A Second Migration

Gloria Hernandez, 38, moved from Arlington to Prince William County last year.
Gloria Hernandez, 38, moved from Arlington to Prince William County last year. "I want to go back there, but I can't afford the rent," she said. (By Sarah L. Voisin -- The Washington Post)
By Annie Gowen
Washington Post Staff Writer
Thursday, March 8, 2007

When she was growing up in Arlington, Silvia Gutierrez remembers, there were fiestas nearly every weekend in Four Mile Run Park, where radios would blast salsa, people would merengue right on the grass and the air would be fragrant with the aromas of pupusas and other fare.

But those days seem to have disappeared along with her old girlfriends, who moved to Woodbridge and Manassas. "It's not like it was back in the day," said Gutierrez, 22, sitting outside her apartment mulling a move of her own while her little girl, Mireya, played on the grass. "It's a little bit lonely."

For decades, Arlington County was one of the first stops for newly arrived immigrants in the Washington area, forging the county's reputation as a diverse, welcoming community. In the 1980s and 1990s, with its cheap housing and proximity to downtown Washington, Arlington became a magnet for Latinos, especially Salvadorans fleeing their country's violent civil war.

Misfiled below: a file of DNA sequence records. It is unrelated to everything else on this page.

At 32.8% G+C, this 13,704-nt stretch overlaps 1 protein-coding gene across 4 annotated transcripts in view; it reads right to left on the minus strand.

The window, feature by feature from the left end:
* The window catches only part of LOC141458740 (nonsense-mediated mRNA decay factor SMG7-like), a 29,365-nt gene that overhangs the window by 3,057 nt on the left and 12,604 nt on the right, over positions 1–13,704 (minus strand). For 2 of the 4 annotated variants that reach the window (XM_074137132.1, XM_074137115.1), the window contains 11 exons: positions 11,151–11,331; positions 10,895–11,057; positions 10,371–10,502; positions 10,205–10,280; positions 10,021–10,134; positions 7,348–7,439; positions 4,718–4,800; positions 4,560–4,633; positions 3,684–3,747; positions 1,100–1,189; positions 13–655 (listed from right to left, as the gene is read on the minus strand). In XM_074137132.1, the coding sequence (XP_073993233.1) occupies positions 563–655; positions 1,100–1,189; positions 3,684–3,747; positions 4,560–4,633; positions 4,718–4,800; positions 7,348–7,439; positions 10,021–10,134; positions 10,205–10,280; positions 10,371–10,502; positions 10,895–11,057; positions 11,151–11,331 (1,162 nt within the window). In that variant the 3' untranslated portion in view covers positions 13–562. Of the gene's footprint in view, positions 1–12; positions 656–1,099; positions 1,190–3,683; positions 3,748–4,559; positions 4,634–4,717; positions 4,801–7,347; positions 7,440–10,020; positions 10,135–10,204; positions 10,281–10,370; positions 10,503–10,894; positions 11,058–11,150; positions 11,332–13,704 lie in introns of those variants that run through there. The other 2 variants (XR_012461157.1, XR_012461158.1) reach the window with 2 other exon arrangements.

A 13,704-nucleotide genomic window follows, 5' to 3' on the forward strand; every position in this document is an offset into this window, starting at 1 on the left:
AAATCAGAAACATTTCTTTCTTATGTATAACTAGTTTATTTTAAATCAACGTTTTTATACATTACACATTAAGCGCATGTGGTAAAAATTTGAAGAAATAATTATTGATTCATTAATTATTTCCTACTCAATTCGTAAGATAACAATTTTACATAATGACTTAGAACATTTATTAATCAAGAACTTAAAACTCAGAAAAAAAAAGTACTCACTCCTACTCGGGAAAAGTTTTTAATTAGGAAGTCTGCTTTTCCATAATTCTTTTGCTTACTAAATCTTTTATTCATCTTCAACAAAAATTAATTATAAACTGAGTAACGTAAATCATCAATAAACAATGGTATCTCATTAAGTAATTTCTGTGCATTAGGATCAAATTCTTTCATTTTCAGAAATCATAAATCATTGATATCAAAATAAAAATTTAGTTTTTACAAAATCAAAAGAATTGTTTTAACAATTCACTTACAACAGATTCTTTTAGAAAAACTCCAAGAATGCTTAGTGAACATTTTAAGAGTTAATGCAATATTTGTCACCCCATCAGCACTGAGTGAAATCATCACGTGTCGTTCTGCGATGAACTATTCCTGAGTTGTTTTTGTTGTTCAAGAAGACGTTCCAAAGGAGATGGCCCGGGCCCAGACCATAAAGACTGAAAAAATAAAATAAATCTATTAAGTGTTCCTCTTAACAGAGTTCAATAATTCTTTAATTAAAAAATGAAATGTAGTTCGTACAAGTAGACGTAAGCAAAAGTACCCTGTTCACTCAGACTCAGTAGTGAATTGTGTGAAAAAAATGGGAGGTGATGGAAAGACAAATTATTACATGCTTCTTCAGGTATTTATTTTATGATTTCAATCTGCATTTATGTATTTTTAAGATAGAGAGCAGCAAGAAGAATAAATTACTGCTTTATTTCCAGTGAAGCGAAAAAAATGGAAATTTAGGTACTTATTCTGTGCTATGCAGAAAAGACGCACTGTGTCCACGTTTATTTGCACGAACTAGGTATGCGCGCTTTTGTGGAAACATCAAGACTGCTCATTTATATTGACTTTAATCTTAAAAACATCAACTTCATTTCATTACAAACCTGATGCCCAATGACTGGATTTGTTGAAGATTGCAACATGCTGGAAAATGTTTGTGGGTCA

But now, to escape rising rents and evictions caused by redevelopment, hundreds of Latinos are giving up on the county, and some newer immigrants are bypassing it altogether for exurban locales and communities as far away as Culpeper.

Census figures back that up. Although Hispanic populations in communities around the Capital Beltway have increased dramatically in the past five years, Arlington's Latino community is down 11 percent.

"Housing is at very high prices, and it makes it challenging for families to have space," said County Board Vice Chairman Walter Tejada (D), one of the few Latino elected officials in Virginia. "So a new Arlington is evolving in Woodbridge and Manassas and other parts of the Washington region, mainly in Northern Virginia."

A new identity is forming in Arlington as well, this one with less of the Latino presence that residents and officials have embraced.

Some Latino companies have seen business drop as much as 40 percent in the past few years. A community center closed its after-school program because of lack of interest. Waiting lists for adult English classes are a quarter of what they once were.

And Feb. 1, the Arlington County School Board appointed a committee to examine redrawing school boundaries -- in part because enrollments have dropped in the south end of the county, home to many Latino families, and risen elsewhere.

Although many residents such as Gutierrez say they feel the loss keenly, Arlington officials -- who have long prided themselves on the community's multicultural flair -- have sought to discourage the notion that the county is growing whiter and smaller.

County Manager Ron Carlee said he believes the Latino population in the county is underreported and cites other surveys that show the rate of Latino movement is holding steady or declining at a less precipitous pace.

In addition, the county has moved aggressively in the past two years to challenge the U.S. Census on Arlington's overall population numbers, which showed the number of people has dropped. The county won that battle twice; Arlington officially has a population around 199,000.


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